See full article at MUBI »

"Red Desert" & "Husbands and Wives": Two Visions from Carlo Di Palma

Carlo Di Palma and Woody AllenThe only thing more consistent than the quality of Carlo Di Palma’s cinematography is the routine variance of his work. Though his most prominent titles were primarily those done in collaboration with two key directors—Michelangelo Antonioni and Woody Allen—what he demonstrated over the course of his career, in these films and dozens more, revealed a remarkable exhibition of visual range. His decades-spanning career produced a gallery of fluctuating colors, lighting techniques, temperatures, movements, and tones. And more often than not, what he refined in this richly varying field proved to be a directly corresponding realization of profound psychological consequence.Born April 17, 1925 in Rome, the son of a camera repair man, Di Palma’s cinematic commencement went from focus operator on Neo-Realist essentials like Rome, Open City (1945) and Bicycle Thieves (1948) to serving various capacities on largely subpar Italian fare. A turning point came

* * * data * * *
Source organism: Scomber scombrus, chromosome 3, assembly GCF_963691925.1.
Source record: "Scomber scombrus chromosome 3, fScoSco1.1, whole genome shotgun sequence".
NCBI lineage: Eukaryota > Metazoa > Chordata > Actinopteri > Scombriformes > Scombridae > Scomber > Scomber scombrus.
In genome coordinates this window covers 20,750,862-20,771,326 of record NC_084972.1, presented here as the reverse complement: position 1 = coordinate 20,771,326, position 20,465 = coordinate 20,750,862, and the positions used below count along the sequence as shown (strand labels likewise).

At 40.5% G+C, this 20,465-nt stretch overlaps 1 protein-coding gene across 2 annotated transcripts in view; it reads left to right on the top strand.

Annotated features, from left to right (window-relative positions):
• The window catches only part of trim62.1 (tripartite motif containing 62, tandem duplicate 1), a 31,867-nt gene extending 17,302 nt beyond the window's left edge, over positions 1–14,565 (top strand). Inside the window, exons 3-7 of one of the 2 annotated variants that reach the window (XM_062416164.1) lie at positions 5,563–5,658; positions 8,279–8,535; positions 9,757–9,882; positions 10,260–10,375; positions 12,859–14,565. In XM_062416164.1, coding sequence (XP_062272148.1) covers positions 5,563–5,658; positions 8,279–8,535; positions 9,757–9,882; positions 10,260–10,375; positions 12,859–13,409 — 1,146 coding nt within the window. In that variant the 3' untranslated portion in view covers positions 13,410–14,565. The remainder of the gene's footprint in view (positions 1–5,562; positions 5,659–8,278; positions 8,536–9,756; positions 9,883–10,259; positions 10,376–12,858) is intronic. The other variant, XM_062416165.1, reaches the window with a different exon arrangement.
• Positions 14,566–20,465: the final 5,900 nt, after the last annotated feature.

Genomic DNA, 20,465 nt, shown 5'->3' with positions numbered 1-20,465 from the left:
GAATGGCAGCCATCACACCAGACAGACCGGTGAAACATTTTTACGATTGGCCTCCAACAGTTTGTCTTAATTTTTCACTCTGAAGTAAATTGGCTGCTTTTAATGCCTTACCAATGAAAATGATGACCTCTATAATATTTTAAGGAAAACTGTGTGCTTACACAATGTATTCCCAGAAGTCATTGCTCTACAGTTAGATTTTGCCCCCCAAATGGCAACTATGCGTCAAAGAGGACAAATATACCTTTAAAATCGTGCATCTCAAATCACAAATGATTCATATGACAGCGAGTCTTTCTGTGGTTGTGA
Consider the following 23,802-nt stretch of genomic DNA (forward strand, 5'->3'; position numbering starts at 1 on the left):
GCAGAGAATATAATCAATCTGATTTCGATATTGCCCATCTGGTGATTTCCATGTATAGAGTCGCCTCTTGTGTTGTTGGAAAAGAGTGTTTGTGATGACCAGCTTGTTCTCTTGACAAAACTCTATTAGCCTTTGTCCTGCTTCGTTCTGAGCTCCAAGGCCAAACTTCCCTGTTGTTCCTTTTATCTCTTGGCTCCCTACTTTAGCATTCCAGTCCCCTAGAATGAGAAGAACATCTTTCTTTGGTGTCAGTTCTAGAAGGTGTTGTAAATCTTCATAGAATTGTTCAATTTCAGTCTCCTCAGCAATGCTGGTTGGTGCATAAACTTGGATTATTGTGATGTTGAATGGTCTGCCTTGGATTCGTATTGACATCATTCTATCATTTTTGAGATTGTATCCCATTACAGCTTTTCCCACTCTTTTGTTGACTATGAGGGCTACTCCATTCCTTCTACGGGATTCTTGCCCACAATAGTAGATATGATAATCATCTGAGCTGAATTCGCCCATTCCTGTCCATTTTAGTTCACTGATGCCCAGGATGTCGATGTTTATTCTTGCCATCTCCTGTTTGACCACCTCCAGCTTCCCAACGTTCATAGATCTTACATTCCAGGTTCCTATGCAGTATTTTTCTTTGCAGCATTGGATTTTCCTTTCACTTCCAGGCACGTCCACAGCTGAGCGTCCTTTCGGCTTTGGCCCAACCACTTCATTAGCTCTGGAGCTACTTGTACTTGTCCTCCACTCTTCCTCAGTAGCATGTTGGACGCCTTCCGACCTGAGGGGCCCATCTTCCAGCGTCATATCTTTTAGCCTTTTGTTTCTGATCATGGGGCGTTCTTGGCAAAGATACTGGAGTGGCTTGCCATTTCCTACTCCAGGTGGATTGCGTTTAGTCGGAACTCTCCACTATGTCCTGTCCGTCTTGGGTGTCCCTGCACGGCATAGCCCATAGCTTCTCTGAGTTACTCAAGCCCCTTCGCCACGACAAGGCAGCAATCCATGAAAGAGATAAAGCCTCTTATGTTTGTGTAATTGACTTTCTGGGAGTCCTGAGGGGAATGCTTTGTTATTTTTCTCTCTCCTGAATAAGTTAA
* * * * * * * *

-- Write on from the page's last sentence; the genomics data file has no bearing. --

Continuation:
See full article at MUBI »

Water and Sugar: Carlo Di Palma, The Colours of Life review – flat take on a vibrant career

The cinematographer for Antonioni and Woody Allen deserves better than this reverential profile

Here’s a choice. Either you spend 90 minutes watching people trying to find different ways to say that cinematographer Carlo Di Palma “sculpted with light”. Or, better, you seek out the work that is so temptingly trailed in this documentary, films such as Antonioni’s Red Desert and Blow-Up or Woody Allen’s Hannah and Her Sisters. This film by Fariborz Kamkari is well intentioned and reverential but it feels like a tombstone for the oeuvre of a man whose photography was vividly, mercurially alive.